According to the survey, 77 percent of state and local government workers who were covered by a defined-benefit plan had to make a contribution to it.  The average contribution was 6.3 percent of earnings.

Wisconsin Gov. Scott Walker told reporters Friday that many private-sector workers in his state do not have a defined-benefit plan and if they have a 401k plan, their employer may have stopped contributing to it.

"That is in contrast to the very modest request we are asking (from state employees), which is a 5.8 percent contribution to the pension system and a 12.6 percent contribution from state workers for their health care premium," he said. "That's half the national average."

For many workers in Wisconsin, he said, "they think that's a deal they'd love to have."

He said private-sector workers with benefit plans far inferior to those of state employees are being forced to pay for those state workers' superior benefits.

What’s the advantage of a defined-benefit pension plan?
According to the Employee Benefits Research Institute, in a defined-benefit plan, each employee’s retirement benefit is “determined by a specific formula, and the plan provides a nominal level of benefit on retirement. Usually, the promised benefit is tied to the employee’s earnings, length of service, or both.”

In addition, EBRI said, “The employer bears the risk of providing the guaranteed level of retirement benefits.”

In what ways have some government workers used their employers’ rules to inflate their pension benefits?
Some public sector contracts allow workers to work overtime in the final years of their careers, which spikes their salary and thus inflates their pension benefit.

“When states like California went from having three-year averaging (formula to determine pension benefits) to one-year averaging they found that the cost of pensions went way up because people would just work a lot of overtime (in their final year), and that would be incorporated” in the formula used to determine the pension benefit, Rueben said.

New York City Mayor Michael Bloomberg has proposed changing his city’s pension rules so that new employees couldn't work hundreds of hours of overtime at the end of their careers to inflate their final year’s pay and their pensions.

Are unionized government workers more likely to get medical and dental benefits from their employer than private-sector workers?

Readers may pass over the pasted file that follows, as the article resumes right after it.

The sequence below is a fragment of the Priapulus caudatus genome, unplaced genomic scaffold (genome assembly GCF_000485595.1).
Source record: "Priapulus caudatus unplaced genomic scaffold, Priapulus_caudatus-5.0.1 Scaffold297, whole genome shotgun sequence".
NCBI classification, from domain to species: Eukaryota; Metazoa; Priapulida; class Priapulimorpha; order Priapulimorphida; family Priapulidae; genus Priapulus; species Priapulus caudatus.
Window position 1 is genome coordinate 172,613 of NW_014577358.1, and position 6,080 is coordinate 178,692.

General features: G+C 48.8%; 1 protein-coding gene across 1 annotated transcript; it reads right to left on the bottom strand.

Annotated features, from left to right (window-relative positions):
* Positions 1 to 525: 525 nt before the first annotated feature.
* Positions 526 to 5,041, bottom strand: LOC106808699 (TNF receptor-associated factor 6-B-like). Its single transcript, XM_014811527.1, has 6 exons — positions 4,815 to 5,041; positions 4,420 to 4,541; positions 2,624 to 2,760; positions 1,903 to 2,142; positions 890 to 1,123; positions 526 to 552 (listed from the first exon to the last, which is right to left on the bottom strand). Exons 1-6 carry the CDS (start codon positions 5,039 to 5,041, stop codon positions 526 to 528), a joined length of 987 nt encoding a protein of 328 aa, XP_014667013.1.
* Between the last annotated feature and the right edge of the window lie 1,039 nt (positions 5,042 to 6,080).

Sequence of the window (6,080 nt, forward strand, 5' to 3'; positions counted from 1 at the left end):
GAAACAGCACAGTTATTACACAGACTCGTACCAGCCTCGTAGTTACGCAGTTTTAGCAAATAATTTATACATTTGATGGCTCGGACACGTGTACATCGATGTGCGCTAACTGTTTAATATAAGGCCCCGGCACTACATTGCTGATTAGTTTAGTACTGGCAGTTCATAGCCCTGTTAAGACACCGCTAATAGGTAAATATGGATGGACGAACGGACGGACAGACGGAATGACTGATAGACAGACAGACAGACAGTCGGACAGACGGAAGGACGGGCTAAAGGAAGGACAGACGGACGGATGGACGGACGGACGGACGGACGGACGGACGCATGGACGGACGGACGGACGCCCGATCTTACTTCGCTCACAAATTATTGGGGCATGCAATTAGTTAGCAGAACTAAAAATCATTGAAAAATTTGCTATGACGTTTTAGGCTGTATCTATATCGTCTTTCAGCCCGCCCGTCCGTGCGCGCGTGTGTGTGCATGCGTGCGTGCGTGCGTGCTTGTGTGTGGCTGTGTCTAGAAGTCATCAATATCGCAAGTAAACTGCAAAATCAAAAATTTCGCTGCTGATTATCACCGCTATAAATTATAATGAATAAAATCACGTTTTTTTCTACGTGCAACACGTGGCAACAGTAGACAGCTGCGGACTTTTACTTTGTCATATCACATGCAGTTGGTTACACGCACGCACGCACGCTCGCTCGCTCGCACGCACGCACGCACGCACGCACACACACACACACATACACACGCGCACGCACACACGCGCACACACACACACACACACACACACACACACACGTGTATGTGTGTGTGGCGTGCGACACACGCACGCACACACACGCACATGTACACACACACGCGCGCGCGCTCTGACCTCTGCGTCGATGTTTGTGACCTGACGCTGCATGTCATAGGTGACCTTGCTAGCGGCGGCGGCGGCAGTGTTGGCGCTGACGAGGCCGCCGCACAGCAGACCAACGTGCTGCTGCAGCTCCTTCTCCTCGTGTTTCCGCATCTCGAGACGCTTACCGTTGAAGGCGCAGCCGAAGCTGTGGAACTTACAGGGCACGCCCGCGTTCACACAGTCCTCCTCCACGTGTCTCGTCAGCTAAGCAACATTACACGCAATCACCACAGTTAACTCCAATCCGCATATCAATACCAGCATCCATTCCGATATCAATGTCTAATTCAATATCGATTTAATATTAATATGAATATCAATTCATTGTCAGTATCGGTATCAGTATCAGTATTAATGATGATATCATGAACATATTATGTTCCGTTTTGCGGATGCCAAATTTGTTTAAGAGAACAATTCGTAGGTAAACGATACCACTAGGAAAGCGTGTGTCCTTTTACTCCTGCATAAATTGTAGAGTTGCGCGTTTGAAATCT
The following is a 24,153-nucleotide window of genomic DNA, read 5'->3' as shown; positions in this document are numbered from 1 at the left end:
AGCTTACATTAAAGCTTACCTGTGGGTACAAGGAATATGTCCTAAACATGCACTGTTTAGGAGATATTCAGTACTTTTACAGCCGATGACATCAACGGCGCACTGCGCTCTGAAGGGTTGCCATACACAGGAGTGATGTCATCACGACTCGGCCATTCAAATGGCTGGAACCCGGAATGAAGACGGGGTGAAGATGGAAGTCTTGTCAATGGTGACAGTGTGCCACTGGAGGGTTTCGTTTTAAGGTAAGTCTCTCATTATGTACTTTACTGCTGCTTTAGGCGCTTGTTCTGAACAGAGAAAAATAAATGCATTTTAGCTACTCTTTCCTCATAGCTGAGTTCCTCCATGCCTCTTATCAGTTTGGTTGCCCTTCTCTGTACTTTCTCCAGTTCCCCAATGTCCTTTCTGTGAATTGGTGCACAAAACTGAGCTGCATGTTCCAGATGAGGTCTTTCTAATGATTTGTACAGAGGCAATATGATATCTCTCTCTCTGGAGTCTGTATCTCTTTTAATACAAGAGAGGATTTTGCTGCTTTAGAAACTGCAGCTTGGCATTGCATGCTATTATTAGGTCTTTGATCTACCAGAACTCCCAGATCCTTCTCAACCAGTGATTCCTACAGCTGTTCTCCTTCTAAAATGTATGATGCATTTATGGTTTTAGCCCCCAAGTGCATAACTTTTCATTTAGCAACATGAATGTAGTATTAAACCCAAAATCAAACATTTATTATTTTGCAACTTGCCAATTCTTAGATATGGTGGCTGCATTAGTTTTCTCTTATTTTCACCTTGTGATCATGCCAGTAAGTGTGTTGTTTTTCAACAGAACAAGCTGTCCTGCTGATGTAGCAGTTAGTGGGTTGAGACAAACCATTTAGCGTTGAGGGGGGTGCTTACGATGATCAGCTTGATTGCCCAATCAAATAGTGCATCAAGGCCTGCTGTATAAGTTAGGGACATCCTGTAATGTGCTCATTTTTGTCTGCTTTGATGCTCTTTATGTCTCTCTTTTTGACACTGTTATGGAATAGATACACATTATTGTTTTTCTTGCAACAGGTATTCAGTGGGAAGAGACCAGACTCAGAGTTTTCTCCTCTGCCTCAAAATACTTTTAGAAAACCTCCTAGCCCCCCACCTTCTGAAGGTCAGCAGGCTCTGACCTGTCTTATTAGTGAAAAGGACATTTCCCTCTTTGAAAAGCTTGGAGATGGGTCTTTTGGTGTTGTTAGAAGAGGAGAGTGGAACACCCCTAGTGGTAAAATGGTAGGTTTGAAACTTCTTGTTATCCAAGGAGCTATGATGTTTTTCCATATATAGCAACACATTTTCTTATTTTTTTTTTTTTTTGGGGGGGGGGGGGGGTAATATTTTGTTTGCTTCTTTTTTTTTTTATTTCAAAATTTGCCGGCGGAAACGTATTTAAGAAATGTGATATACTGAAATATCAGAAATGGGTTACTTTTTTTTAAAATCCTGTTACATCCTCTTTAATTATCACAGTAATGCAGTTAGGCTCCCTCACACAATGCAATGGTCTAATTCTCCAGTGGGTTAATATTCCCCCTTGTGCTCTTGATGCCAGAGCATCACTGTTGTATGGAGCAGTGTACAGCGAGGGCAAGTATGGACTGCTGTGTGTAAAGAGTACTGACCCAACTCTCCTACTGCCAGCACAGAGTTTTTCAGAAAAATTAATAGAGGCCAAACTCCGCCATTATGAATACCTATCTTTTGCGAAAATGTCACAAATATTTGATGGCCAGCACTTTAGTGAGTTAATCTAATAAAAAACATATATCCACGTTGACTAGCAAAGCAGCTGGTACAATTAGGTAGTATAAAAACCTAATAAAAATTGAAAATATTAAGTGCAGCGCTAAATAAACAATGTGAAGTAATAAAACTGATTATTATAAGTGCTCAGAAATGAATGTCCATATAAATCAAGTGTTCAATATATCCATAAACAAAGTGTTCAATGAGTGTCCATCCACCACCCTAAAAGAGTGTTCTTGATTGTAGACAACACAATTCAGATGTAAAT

Yes. The 2007 Bureau of Labor Statistics survey found that 95 percent of state and local government workers who were union members were eligible for Medical benefits and 71 percent were eligible for dental benefits.

Among private-sector workers, 71 percent were eligible for Medical benefits and 46 percent for dental benefits.

The average share of the premiums paid by public employees was 26 percent for family coverage; in contrast, on average, private-sector workers paid 29 percent of the premium cost.

Which states face the biggest problems in paying for the pension benefits of their retired workers?
According to report last year by the nonpartisan Pew Center on the States, most pension experts advise at least an 80 percent funding level. The report said 21 states were funded below that level in 2008 and two states were funded below 60 percent of the assets to meet their long-term pension obligations: Illinois and Kansas.

According to testimony this week before the House Judiciary Committee by economist Joshua Rauh at Northwestern University, the three states with the biggest unfunded liabilities as a percentage of their current tax revenues are Ohio, Colorado, and Illinois.

In the case of Ohio, its unfunded liability amounted to 632 percent of its 2009 tax revenues, or more than $166 billion, using a return on investment calculation devised by Rauh and his colleague Robert Novy-Marx.

“Under their own accounting rules, state and local governments have around $1.3 trillion of unfunded pension liabilities,” Rauh told the committee. The actual liability, he estimated, is more than twice that size.

He added that if state and local governments “end up trying to cover the unfunded portion of pension bills from current revenues in the face of depleted pension funds, benefit checks will in most cases consume 20 to 50 percent of general tax revenues for these entities. And without significant tax increases, pension payments of this magnitude would make it virtually impossible for state and local governments to provide essential services and to service their other debts.”